Hormones’ protective effect is deceiving

Estrogen loss can bring on heart disease

You’ll be doing your female patients a disservice if you don’t do everything you can to encourage them to lessen their risk for cardiovascular disease by replacing the estrogen lost through menopause.

More cardiologists are recommending estrogen replacement therapy (ERT) for their postmenopausal female patients. ERT carries with it a marginally significant risk of breast cancer. The increased risk of endometrial cancer can be eliminated by the addition of progestin to the regimen. Despite those caveats, the American College of Physicians recommends that all women be encouraged to consider taking preventive hormone therapy.

Disease more prevalent after menopause

Though coronary artery disease occurs in premenopausal women, it becomes substantially more prevalent after menopause, resulting in a lifetime risk similar to that of men. Consistent and extensive data show clear beneficial effects of estrogen on cardiovascular health in women. Various clinical trials as well as observational and epidemiologic studies have shown ERT to be cardioprotective and to be significantly beneficial in women with heart disease.

Its effects include decreased low density lipoprotein, lipoprotein(a), and fibrinogen levels; increased high density lipoprotein and apolipoprotein A-1 levels; and improved endothelial function, vascular compliance, fibrinolytic potential, and antioxidant activity.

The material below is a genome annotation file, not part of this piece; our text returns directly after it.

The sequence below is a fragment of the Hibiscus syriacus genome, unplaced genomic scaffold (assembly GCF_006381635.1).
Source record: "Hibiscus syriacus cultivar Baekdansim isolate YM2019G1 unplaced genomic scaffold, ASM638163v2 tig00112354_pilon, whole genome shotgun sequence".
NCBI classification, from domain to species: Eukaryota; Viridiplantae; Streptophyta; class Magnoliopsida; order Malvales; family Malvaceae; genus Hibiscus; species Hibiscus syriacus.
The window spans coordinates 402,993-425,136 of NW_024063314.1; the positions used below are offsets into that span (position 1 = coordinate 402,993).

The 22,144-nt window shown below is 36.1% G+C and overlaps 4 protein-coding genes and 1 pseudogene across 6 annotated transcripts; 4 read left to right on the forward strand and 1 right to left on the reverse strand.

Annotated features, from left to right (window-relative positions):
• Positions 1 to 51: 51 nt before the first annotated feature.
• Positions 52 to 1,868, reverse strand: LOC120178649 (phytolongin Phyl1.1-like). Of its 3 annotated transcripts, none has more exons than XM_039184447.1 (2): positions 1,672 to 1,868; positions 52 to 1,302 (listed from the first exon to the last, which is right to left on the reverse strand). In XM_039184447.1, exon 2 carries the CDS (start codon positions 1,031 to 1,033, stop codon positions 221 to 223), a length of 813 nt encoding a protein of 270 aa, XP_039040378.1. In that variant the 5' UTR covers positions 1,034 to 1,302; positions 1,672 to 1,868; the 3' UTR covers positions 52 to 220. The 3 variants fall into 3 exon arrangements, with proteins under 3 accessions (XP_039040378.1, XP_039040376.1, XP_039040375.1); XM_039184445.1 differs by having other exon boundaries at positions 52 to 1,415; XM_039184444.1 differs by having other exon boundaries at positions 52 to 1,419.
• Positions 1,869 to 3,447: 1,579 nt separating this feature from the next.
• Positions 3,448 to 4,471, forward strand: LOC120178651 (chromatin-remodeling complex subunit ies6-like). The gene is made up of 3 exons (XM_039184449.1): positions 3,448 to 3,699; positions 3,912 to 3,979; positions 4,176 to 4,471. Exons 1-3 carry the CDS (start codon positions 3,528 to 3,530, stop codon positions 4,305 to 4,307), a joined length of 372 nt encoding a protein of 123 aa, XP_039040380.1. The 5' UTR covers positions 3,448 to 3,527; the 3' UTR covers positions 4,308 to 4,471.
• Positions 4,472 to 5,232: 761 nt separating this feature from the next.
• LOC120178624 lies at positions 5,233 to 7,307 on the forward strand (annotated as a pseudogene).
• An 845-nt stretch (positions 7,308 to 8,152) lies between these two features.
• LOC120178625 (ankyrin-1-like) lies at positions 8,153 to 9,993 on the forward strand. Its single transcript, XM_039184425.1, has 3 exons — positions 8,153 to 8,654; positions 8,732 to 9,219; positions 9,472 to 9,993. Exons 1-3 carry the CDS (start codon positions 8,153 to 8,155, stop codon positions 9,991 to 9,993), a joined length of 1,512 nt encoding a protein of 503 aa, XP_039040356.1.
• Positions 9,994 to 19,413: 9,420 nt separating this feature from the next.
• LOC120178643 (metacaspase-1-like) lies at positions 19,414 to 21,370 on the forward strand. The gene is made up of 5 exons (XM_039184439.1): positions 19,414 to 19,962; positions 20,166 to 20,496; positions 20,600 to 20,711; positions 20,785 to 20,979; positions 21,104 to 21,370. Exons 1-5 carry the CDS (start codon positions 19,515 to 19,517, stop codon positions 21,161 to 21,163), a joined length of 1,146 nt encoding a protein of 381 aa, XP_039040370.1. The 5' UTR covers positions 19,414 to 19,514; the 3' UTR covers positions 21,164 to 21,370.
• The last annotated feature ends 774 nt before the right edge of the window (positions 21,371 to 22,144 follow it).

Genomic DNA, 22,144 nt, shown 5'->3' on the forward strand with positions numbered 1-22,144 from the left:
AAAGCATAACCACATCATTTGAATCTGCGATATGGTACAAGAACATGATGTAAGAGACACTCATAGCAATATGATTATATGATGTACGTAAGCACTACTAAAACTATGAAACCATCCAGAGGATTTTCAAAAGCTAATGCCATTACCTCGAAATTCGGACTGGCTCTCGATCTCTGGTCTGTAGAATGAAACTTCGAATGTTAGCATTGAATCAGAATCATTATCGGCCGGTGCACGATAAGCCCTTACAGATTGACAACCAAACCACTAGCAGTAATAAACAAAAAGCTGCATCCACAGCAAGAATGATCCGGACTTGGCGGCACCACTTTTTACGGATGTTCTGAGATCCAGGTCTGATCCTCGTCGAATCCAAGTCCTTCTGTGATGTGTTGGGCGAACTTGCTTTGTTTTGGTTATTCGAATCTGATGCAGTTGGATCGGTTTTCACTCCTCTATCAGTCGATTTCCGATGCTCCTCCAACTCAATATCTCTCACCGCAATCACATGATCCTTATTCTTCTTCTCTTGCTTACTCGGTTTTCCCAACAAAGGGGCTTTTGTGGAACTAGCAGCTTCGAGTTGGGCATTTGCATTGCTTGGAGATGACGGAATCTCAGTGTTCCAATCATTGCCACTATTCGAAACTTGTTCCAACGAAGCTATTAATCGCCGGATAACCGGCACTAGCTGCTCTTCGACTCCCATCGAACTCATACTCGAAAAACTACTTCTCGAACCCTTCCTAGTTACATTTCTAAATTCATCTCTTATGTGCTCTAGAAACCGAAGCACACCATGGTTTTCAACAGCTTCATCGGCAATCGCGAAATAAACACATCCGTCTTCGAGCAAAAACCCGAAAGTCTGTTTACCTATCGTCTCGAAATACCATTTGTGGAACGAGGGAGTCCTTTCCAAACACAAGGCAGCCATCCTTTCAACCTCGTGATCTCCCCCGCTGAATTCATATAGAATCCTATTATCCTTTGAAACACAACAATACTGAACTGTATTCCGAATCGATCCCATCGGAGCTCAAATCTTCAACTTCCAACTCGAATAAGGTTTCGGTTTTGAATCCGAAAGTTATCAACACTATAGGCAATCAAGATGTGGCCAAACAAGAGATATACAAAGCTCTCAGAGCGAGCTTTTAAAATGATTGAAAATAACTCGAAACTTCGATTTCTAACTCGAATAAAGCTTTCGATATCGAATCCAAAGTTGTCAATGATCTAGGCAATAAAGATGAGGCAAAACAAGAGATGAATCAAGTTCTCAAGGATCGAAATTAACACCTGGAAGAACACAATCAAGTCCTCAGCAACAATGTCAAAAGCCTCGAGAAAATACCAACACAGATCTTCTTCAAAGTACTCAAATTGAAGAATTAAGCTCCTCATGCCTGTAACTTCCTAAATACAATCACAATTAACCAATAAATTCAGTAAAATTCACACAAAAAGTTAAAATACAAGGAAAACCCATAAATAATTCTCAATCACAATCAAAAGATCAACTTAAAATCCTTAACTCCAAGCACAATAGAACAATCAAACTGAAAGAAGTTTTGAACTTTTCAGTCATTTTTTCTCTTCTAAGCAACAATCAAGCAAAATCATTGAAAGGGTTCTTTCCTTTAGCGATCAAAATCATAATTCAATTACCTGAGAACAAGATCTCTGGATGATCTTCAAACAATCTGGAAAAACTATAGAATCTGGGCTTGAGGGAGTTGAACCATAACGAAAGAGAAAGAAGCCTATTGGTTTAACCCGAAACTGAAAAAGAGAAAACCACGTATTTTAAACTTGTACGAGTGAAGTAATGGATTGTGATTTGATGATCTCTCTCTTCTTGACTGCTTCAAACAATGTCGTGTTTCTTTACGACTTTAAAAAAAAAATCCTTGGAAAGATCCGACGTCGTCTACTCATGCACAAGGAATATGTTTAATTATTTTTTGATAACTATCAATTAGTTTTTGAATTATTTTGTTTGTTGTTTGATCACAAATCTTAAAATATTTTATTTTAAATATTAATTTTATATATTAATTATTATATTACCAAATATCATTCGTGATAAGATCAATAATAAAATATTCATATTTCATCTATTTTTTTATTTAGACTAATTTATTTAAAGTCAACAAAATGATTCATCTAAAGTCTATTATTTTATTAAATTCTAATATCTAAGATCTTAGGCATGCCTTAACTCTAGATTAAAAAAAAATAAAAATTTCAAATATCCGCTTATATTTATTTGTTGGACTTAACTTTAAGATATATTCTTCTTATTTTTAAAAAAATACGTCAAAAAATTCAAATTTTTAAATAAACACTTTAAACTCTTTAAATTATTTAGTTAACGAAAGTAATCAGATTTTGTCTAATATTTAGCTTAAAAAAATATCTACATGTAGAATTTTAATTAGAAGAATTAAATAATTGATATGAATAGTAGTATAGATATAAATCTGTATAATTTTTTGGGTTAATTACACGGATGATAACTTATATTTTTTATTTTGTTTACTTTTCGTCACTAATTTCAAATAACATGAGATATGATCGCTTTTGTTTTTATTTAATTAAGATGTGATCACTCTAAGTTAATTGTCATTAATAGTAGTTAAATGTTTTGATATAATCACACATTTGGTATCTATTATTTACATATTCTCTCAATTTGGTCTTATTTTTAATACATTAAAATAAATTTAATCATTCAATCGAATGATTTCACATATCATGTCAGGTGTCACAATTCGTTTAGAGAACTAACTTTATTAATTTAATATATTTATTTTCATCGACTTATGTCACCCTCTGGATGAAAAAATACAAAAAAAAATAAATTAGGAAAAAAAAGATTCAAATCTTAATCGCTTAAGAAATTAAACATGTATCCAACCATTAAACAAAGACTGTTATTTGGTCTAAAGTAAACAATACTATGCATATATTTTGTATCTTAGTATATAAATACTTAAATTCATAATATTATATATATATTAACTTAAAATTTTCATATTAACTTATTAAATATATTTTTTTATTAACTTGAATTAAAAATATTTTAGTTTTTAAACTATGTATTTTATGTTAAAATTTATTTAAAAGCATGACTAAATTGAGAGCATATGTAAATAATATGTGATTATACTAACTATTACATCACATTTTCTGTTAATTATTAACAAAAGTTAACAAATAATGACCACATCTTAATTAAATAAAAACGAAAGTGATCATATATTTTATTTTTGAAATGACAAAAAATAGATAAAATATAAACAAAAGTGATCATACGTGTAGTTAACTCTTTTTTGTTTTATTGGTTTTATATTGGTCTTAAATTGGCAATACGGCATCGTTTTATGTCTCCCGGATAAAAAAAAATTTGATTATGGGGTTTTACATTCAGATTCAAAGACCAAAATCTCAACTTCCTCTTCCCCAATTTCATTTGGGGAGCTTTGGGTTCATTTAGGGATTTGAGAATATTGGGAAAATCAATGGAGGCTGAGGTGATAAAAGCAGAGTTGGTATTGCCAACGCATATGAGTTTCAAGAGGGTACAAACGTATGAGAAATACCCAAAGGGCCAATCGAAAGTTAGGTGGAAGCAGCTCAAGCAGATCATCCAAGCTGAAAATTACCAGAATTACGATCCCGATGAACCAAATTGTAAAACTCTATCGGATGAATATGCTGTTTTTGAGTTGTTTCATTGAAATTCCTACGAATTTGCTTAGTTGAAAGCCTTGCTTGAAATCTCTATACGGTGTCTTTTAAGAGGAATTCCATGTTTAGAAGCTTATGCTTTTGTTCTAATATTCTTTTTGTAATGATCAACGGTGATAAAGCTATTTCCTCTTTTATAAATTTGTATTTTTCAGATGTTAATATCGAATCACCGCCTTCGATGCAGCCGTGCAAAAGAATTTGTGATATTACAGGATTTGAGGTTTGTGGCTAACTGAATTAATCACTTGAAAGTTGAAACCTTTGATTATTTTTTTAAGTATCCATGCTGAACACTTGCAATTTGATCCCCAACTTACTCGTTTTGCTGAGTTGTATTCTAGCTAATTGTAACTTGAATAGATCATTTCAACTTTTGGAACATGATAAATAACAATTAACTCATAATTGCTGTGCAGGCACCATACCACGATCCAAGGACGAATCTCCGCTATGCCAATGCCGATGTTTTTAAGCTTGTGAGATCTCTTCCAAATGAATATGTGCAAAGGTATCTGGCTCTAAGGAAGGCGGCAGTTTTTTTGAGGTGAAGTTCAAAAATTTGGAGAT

Three recent studies focused on components of ERT:

• In a lecture at the American Heart Association’s annual meeting in November, a research team reported that while natural progesterone augments estrogen’s cardioprotective effects, the synthetic version of the hormone may negate it by producing unstable angina.

• ERT appears to improve long-term outcomes in postmenopausal women following percutaneous transluminal coronary angioplasty (PTCA). Investigators in a recent retrospective study concluded that the benefits of ERT are magnified by the patients’ increased risk of cardiovascular morbidity and mortality.1 In addition, those benefits are present even after the clinical appearance of coronary artery disease.

The above-mentioned study assessed ERT’s effects, including restenosis, myocardial infarction, stroke, and death after a first PTCA. Adverse cardiac events are at least as common in women as in men during short- and long-term follow-up after PTCA.

Outcomes in women who had taken estrogen prior to their PTCA and during follow-up were compared to women not taking estrogen. The seven-year survival rate was 93% in the estrogen group vs. 75% in the control group. The treatment group had a lower incidence of cardiovascular events — 12% vs. 35% respectively. The need for follow-up revascularization was similar in both groups.

• Premarin contains three commonly used conjugated equine estrogens. They are all protective but have differing effects on insulin sensitivity and antioxidative activity, say investigators in a recent prospective, randomized, crossover study of healthy postmenopausal women.2 Researchers used doses equivalent to those contained in 1.25 mg Premarin.

Reference

1. O’Keefe JH, Kim SC, Hall RR, et al. Estrogen replacement therapy after coronary angioplasty in women. J Am Coll Cardiol 1997; 29:1-5.

2. Wilcox JG, Sevanian A, Hwang J, et al. Cardioprotective effects of individual conjugated equine estrogens through their possible modulation of insulin resistance and oxidation of low-density lipoprotein. Fertil Steril 1997; 67:57-62.